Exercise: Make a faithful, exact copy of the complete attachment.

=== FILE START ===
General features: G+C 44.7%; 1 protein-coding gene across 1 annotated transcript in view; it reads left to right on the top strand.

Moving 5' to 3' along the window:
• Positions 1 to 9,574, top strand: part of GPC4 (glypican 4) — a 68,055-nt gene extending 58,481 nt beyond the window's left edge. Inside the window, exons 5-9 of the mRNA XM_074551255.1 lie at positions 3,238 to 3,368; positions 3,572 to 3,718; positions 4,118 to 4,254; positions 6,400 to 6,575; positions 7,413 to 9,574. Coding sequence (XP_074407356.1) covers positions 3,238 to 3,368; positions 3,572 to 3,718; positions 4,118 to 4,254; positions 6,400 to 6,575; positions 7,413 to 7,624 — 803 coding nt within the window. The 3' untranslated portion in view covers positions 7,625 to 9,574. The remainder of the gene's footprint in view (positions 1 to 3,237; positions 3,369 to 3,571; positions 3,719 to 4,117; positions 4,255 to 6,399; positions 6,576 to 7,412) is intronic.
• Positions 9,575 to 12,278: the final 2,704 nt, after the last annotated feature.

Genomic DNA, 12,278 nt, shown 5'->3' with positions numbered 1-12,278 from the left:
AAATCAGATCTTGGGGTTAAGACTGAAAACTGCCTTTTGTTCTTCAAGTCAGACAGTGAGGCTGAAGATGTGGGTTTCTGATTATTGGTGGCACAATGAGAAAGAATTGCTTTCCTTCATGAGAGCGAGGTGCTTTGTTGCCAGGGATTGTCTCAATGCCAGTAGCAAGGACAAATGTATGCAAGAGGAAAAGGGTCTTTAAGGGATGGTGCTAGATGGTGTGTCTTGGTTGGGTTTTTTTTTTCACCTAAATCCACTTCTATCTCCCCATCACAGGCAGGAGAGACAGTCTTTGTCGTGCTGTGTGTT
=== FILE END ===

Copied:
General features: G+C 44.7%; 1 protein-coding gene across 1 annotated transcript in view; it reads left to right on the top strand.

Moving 5' to 3' along the window:
• Positions 1 to 9,574, top strand: part of GPC4 (glypican 4) — a 68,055-nt gene extending 58,481 nt beyond the window's left edge. Inside the window, exons 5-9 of the mRNA XM_074551255.1 lie at positions 3,238 to 3,368; positions 3,572 to 3,718; positions 4,118 to 4,254; positions 6,400 to 6,575; positions 7,413 to 9,574. Coding sequence (XP_074407356.1) covers positions 3,238 to 3,368; positions 3,572 to 3,718; positions 4,118 to 4,254; positions 6,400 to 6,575; positions 7,413 to 7,624 — 803 coding nt within the window. The 3' untranslated portion in view covers positions 7,625 to 9,574. The remainder of the gene's footprint in view (positions 1 to 3,237; positions 3,369 to 3,571; positions 3,719 to 4,117; positions 4,255 to 6,399; positions 6,576 to 7,412) is intronic.
• Positions 9,575 to 12,278: the final 2,704 nt, after the last annotated feature.

Genomic DNA, 12,278 nt, shown 5'->3' with positions numbered 1-12,278 from the left:
AAATCAGATCTTGGGGTTAAGACTGAAAACTGCCTTTTGTTCTTCAAGTCAGACAGTGAGGCTGAAGATGTGGGTTTCTGATTATTGGTGGCACAATGAGAAAGAATTGCTTTCCTTCATGAGAGCGAGGTGCTTTGTTGCCAGGGATTGTCTCAATGCCAGTAGCAAGGACAAATGTATGCAAGAGGAAAAGGGTCTTTAAGGGATGGTGCTAGATGGTGTGTCTTGGTTGGGTTTTTTTTTTCACCTAAATCCACTTCTATCTCCCCATCACAGGCAGGAGAGACAGTCTTTGTCGTGCTGTGTGTT